MARSHALL -- After voluntarily paying medical expenses for an injured employee, Home Depot is now facing a lawsuit from the employee who claims the payments were not enough.
Tyler residents Brindra Lekhraj and his wife Sara filed suit against Home Depot on July 17 in the Marshall Division of the Eastern District of Texas.
According to the plaintiffs' original petition, while Lekhraj worked in Home Depot's hardware department in July of 2005, a manager asked him to assist in another part of the store with stocking sheet metal. Lekhraj, who says he had no previous experience handling sheet metal, was attempting to place a stack on the shelf when the V-shaped sheet metal slid down onto his left wrist and arm.
The metal severed nerves and tendons in his arm, and Lekhraj received emergency medical surgery. The plaintiff says he has lost much sensation and flexibility and has not regained full use of his left hand, wrist and arm.
Within the court records, plaintiffs allege that Home Depot violated OSHA rules and regulations by not providing personal protective clothing or gear. In addition, the Lekhrajs assert that Home Depot was negligent by having untrained or inexperienced employees perform "inherent dangerous and hazardous duties."
Damages sought by the plaintiffs include physical pain and suffering, disfigurement, physical impairment, mental anguish, medical expenses, lost wages, and earning capacity. Seeking damages for loss of consortium, Lekhraj states that he has lost affection, solace, comfort, assistance, companionship, and society from his wife Sara. Further, plaintiff is seeking punitive damages so Home Depot will not place future employees in similar circumstances.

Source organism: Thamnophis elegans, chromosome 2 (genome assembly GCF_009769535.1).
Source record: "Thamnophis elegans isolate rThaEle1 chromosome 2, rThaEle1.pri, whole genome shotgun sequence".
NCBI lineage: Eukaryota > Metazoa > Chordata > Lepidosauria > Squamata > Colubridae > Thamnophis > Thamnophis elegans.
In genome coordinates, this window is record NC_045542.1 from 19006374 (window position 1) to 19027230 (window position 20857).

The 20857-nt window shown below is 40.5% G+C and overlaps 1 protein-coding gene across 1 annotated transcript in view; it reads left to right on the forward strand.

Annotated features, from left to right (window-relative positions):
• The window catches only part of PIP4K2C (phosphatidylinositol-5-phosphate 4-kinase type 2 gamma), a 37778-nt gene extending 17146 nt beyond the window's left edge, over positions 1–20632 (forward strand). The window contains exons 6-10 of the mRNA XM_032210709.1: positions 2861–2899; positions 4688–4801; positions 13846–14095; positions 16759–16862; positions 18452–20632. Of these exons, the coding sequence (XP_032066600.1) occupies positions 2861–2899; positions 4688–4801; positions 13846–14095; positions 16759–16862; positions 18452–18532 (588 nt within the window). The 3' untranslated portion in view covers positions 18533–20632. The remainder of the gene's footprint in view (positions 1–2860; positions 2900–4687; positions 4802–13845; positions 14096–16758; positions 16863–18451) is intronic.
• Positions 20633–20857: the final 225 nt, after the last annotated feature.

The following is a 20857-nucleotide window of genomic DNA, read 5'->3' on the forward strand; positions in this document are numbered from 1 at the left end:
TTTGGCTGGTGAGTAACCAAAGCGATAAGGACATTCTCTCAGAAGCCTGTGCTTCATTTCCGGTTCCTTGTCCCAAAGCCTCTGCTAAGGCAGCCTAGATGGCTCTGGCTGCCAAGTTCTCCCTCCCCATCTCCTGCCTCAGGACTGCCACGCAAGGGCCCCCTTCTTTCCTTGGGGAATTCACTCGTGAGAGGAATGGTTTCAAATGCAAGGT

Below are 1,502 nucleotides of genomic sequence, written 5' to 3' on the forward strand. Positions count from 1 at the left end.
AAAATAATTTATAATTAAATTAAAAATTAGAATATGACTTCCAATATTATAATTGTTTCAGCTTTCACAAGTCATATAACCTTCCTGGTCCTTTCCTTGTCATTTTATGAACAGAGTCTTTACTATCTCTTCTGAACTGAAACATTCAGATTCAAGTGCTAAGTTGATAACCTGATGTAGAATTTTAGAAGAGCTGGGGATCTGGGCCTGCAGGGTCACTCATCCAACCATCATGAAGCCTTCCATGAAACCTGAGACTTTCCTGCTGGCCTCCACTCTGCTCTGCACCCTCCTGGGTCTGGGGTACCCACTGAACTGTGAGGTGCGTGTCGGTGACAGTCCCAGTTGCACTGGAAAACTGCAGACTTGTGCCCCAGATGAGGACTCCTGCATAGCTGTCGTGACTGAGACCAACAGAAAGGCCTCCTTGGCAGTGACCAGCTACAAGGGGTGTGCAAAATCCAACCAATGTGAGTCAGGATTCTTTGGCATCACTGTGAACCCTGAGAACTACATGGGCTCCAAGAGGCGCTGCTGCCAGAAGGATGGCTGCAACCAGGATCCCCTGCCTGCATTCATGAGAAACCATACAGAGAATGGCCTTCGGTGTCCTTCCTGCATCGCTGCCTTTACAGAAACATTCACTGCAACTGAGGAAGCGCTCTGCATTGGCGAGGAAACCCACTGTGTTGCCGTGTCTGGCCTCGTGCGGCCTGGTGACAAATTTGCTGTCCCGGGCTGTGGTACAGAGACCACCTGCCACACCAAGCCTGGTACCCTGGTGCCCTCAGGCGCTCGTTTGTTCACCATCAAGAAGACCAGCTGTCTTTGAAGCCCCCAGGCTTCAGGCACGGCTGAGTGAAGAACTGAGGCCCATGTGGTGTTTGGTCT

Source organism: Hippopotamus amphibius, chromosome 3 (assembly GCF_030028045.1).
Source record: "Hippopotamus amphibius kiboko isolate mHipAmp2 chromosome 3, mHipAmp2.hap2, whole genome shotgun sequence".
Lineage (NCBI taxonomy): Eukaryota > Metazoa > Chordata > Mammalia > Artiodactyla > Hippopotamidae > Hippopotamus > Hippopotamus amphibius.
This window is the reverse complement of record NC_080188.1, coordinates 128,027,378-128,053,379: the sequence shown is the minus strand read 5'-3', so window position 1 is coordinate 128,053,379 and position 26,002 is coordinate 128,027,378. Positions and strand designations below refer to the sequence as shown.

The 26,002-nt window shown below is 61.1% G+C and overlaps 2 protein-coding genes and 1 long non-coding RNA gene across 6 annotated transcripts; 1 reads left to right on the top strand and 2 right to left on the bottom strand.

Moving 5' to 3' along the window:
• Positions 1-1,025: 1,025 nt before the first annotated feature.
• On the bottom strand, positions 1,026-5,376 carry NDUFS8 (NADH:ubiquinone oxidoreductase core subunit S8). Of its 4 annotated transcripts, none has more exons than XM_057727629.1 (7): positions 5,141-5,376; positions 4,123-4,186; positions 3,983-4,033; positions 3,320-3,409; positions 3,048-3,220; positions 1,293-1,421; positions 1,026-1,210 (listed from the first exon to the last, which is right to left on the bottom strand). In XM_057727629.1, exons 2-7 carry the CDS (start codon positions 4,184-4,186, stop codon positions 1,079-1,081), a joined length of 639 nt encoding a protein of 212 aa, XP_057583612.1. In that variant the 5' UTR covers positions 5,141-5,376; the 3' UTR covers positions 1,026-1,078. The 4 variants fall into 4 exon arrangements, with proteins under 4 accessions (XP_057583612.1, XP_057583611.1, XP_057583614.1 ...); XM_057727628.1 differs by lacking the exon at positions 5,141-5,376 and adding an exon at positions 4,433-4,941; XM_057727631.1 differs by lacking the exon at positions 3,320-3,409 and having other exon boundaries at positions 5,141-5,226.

In its original answer filed Aug. 3,Home Depot denies it was negligent and states that Lekhraj caused the incident because he did not act with ordinary care. Further, defendant argues that the plaintiff failed to mitigate damages.
If necessary, Home Depot states that judgment should be offset due to previous payments to and on behalf of the Plaintiff. Home Depot explained that it does not subscribe to the Texas Worker's Compensation Program but has a self-funded ERISA Occupational Injury Plan. Through this plan, Home Depot paid various providers for treating Lekhraj's injuries and directly paid him for lost wages.
The Dallas law office of Gregory Bevel and the Tyler law office of James Carter are representing the plaintiffs.
Judge John Ward will hold a scheduling conference on Oct. 3.
Case No.: 2:07cv00294